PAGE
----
The county-run San Mateo Medical Center reopened to all patients Wednesday, after narrowly avoiding a two-day walkout by nurses over salary and benefits.
A breakthrough in talks came at about 3 a.m. Wednesday morning, officials said.
The tentative agreement resulted in the union calling off, at least for now, a Wednesday and Thursday strike of 380 nurses at the San Mateo Medical Center and associated clinics, said Joanne Jung, California Nurses Association spokeswoman.
Union officials and county negotiators declined to release details of the tentative agreement before presenting it to nurses, but did say that if approved the deal would go into effect May 21.
“What it means right now is that we’ve delayed the strike and we want to bring it back to the nurses and have them vote on whether the entire package is acceptable,” Jung said.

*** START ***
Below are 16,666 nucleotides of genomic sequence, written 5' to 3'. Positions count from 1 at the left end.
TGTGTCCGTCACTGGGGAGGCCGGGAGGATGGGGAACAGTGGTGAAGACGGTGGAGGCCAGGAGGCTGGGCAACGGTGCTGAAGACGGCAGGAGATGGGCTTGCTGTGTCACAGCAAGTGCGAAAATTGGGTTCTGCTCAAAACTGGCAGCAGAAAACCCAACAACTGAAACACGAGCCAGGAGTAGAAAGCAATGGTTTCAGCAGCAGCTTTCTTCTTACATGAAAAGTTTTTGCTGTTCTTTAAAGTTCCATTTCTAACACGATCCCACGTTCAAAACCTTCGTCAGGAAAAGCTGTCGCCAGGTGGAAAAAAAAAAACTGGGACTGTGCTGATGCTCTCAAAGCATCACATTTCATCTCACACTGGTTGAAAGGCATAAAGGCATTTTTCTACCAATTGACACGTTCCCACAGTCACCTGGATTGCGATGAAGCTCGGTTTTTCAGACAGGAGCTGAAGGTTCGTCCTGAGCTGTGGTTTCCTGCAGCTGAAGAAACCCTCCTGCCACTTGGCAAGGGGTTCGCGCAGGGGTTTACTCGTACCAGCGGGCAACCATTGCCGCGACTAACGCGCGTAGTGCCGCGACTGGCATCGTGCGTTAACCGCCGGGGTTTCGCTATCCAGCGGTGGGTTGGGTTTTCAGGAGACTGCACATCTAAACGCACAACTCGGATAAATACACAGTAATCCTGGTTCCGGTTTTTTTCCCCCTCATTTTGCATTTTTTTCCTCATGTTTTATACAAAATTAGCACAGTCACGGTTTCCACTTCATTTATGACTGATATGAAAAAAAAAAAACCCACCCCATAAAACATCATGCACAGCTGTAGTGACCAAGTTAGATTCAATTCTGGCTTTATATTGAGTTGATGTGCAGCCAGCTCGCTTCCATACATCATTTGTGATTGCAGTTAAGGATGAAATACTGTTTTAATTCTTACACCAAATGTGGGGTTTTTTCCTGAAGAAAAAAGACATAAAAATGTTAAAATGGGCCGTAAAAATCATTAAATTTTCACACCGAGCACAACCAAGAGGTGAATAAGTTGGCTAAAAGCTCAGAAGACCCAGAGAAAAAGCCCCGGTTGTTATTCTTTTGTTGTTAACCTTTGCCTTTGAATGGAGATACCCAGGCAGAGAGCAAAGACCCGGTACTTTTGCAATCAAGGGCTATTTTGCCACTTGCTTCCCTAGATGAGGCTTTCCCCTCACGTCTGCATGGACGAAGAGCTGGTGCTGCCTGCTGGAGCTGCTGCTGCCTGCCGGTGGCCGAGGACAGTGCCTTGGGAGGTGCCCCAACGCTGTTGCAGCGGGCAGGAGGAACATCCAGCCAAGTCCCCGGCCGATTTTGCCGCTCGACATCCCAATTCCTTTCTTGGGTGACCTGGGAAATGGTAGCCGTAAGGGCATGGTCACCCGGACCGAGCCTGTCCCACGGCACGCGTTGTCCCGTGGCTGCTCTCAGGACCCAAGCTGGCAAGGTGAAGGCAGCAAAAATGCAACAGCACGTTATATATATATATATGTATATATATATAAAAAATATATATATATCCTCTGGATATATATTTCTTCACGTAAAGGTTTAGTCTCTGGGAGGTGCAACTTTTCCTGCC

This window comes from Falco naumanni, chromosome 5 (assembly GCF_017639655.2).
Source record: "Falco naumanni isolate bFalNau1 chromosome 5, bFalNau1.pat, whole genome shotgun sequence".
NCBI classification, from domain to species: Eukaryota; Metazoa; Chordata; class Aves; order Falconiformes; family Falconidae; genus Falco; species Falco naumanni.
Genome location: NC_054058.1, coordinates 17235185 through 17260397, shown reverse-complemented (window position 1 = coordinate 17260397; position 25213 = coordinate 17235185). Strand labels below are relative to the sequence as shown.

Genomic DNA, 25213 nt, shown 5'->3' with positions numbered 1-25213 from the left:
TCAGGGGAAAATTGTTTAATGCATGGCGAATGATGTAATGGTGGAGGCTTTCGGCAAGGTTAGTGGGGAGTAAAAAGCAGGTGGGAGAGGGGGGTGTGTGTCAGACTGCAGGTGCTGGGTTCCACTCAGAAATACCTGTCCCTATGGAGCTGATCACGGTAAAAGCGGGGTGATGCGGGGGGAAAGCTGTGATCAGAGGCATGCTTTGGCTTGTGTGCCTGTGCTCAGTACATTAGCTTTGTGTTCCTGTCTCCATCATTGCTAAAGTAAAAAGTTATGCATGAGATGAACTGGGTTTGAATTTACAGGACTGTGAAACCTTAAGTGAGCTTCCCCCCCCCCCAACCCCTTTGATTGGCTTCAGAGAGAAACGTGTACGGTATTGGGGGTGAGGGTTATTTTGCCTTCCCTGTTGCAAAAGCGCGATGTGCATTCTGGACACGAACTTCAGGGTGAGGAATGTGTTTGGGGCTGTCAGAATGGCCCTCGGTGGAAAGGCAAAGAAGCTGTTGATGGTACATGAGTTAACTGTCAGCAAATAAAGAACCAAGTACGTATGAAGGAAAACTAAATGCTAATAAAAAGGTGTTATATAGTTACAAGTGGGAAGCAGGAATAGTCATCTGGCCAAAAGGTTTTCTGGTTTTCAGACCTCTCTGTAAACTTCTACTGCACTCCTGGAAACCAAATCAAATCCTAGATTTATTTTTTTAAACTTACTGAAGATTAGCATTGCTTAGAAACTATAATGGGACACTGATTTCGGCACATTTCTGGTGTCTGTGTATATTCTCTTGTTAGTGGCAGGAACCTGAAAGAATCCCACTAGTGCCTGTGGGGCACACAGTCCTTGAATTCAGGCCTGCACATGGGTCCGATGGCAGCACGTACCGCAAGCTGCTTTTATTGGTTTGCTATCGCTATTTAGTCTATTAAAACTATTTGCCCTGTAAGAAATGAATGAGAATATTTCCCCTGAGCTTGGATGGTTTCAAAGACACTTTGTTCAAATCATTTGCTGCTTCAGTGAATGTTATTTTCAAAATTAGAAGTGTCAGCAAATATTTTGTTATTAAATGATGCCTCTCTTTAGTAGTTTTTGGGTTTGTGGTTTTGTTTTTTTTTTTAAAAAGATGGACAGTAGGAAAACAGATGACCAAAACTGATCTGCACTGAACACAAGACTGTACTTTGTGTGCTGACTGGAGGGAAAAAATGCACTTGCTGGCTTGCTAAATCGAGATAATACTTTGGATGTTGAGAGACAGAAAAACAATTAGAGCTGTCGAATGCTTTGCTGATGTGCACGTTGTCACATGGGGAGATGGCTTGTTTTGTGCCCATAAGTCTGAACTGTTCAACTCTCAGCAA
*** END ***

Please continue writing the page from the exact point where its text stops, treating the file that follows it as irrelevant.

“We’re thrilled to have the nurses on duty,” San Mateo Medical Center spokesman Dave Hook said. “And, we are happy to have a tentative agreement on the table, and hope they ratify it soon.”
The union planned to present the tentative agreement to its members Wednesday and today, and a vote could come as early next week, Jung said.
Patients across the county felt the impact of Wednesday’s service cuts, as the medical center diverted ambulances, refused to accept new patients and rescheduled more than 300 clinic appointments and nonemergency surgeries, Hook said.
All told, emergency and psychiatric ward patients dropped from about 70 before the strike to 13 on Wednesday, Hook said.
Peninsula Hospital in Burlingame, with the county’s only psychiatric emergency room outside the medical center, saw double the number of psychiatric patients during the closure, at 20, said Barbara Pletz, county emergency medical service administrator.
If ratified by nurses, the Board of Supervisors would vote on the deal June 6, making it retroactive to May 21, officials said.